How long has it been there? she thought while she was walking to the car. Lydia put the bottle with the plant into the boot and shut it. As soon as her husband returned from his walk the two picked up their things, got into the car and went back to the city. Lydia said nothing about the bottle.
Once Lydia had the plants in their new homes and placed in different spots on the balcony, she picked up the bottle and went to the bathroom. The ‘dead loss’ was concentrating on the television and she knew that she had enough time to have a bath and investigate the bottle.
“If only it could be opened and cleaned it would be much prettier.”
But even though she tried with all her strength it was all in vain, Lydia could not pull the cork out. I don’t want to break the bottle so I’ll put a bit of oil on the cork and leave it for tonight and see if by tomorrow it’ll be easier to open. She put the bottle in her wardrobe out of ‘his’ sight and went to bed.
The next day Lydia arrived home after a day at the office, changed her clothes so as to feel more comfortable. She had two hours to herself before her husband’s arrival. After a cup of coffee she went to the wardrobe and took out the bottle. Lydia took hold of the cork and began to move it gently. Little by little the cork left the bottle and at the same time smoke spread out into the air. It was like a blue cloud, till it reached the ceiling and then appeared a head and then the body of a moor. Lydia remained motionless. “Who are you?” she asked him.
“I am the genie of the bottle and I’m in a bad mood. For years and years I have lived peacefully, then a short time ago things around me began to move. If you want, I can bestow on you three wishes, but as I haven’t practised this since my youth I don’t know if I still have the faculties, so it might be better if you ask for just one wish, just in case I fail, for that’s the worst thing that can happen to a genie.”
Lydia looked at him in sheer fascination. “Is it true that you can give me what I want?”
“Yes, of course. Well, I hope so.”
“How do you know my language?”
“It’s a gift we genies have,” said the genie from the ceiling. “By the way if I grant you this favour will you take me back to where you found me?”
“What do you want?”
“To return to my bottle and be reburied. I like a quiet life and as genies are not in fashion these days I prefer to be put back into my bottle and returned to the soil. Then I can sleep until a better moment for genies arrives.”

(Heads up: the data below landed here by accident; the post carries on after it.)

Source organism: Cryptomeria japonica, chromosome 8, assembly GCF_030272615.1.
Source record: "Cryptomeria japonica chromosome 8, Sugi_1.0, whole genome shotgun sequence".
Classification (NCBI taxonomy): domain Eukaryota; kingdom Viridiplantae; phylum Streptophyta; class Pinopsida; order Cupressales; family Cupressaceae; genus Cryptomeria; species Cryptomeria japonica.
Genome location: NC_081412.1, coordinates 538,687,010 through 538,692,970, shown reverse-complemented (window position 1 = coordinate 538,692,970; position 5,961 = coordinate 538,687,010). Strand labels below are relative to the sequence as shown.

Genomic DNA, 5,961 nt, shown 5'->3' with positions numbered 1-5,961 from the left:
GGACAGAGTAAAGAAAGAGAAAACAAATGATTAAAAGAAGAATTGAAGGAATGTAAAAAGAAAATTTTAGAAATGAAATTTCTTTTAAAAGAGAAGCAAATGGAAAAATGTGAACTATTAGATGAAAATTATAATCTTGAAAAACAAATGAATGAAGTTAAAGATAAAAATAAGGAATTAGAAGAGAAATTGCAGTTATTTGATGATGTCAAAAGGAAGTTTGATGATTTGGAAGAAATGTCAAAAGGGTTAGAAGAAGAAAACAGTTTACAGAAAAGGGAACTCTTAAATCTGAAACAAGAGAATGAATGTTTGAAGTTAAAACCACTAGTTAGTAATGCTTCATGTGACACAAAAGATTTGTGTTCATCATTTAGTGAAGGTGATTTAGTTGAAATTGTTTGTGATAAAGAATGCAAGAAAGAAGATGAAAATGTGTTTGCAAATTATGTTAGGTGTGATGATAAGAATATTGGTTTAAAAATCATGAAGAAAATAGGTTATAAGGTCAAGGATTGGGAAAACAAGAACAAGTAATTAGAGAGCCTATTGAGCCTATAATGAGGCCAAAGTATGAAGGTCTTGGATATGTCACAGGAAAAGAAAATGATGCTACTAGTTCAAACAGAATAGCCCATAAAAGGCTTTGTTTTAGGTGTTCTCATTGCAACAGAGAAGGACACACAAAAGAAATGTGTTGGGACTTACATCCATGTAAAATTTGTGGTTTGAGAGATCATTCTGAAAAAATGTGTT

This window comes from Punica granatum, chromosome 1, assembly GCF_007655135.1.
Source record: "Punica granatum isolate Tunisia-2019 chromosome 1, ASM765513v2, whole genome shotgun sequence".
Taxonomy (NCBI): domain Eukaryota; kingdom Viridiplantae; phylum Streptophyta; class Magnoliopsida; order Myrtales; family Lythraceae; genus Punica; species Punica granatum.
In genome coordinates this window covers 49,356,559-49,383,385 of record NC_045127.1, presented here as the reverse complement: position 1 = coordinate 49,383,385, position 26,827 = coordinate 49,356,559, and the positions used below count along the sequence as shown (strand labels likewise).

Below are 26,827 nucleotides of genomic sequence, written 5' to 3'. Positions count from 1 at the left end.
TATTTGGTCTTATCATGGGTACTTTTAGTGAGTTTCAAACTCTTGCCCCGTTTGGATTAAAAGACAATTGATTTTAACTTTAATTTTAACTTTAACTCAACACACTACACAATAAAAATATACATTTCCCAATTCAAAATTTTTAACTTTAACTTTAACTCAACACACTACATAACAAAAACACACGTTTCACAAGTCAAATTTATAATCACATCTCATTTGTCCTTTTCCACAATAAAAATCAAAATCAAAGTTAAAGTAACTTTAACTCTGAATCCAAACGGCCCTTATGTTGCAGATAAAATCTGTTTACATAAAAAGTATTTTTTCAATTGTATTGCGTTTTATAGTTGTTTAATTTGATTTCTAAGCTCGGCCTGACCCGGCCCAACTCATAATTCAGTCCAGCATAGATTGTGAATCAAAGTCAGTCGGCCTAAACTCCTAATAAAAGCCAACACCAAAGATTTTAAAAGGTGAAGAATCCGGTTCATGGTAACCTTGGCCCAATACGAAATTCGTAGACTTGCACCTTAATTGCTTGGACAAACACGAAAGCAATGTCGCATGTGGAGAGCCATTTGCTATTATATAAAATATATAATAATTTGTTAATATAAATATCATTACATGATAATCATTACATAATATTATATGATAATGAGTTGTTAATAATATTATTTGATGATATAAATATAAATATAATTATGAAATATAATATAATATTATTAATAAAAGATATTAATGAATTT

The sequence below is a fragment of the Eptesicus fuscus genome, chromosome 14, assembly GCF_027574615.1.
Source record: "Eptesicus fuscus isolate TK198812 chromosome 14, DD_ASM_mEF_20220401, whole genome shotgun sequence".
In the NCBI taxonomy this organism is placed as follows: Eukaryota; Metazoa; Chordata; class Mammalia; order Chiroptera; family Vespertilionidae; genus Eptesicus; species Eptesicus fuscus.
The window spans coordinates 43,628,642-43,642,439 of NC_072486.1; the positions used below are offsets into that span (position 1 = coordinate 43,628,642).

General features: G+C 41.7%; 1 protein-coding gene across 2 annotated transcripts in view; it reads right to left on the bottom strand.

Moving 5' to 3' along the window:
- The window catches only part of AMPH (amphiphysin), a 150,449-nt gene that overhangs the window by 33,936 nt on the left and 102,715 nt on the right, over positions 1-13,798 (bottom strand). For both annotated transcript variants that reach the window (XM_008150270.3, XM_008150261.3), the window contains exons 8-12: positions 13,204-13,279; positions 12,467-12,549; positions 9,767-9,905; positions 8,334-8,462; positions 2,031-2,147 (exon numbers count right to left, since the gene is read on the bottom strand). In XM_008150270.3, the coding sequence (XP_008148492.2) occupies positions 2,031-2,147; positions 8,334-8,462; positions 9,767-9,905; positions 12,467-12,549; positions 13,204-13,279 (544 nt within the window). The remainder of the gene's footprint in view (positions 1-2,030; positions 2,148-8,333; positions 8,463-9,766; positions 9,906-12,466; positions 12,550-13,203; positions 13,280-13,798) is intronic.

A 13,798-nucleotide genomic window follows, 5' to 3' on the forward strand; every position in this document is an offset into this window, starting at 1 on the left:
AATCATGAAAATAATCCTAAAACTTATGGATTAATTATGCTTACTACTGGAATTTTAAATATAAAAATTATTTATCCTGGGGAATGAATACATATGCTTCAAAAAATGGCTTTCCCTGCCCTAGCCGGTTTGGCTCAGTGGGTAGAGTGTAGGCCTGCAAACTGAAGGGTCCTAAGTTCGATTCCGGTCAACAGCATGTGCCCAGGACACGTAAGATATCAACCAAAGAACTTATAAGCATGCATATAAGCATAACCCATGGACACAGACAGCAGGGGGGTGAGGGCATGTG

Lydia nodded agreement with her head, but she heard the front door key turning in the lock and said, “Hurry up, it’s my husband, he doesn’t know about the bottle and won’t understand anything at all. I’ll let you out again when he isn’t here.”
The genie slid slowly, slowly towards the bottle, making himself smaller all the time, until at last Lydia could put the cork in the bottle and put it back into the wardrobe.
During dinner and all the evening Lydia was unable to concentrate on what her ‘dead loss’ was saying. She looked at him and on many occasions she thought, Who is he? Who am I? We are two strangers. What do we know about each other? She thought about the genie in the bottle. What a strange creature! Let’s see what he says when I tell him my wish.
That night Lydia didn’t have enough time to go to the wardrobe and in fact she spent the night awake.
The next day when she arrived home from work she opened the bottle again. This time the genie didn’t seem to be in such a bad mood. “Well, have you thought about your wish?”
“Yes,” Lydia said nervously, but at the same time she was determined. “I want a baby.”
If the genie was surprised, he didn’t show it.
“Well, it’s a bit out of my league. Are you sure you wouldn’t prefer a holiday or a fur coat or something like that?”
Lydia said, “I can assure you I only want a baby!”
The genie, seeing that the woman was fixed on having a baby, put his head to one side and for several minutes appeared to be reflecting on the matter. At last he said, “I’ve got it. But you need to return me to the bottle so that I can build up my strength. This is not a normal thing for us.”
Lydia picked up the bottle and the genie disappeared inside it. Once the bottle was safe in the cupboard Lydia went to prepare the dinner. It was Tuesday.
On the following days she was very careful when getting out clothes or shoes from her wardrobe not to annoy the genie, and even on closing it to avoid shutting the door with a bang. If her husband noticed anything unusual he never made any comment.
Friday came and with it a grey sky with the promise of rain and cold. Lydia’s husband wanted to go to the farm with some friends.
“It’ll be very boring for women,” he said.
“All right,” she replied. “As the good weather appears to have finished I’ll stay at home. When will you be back?”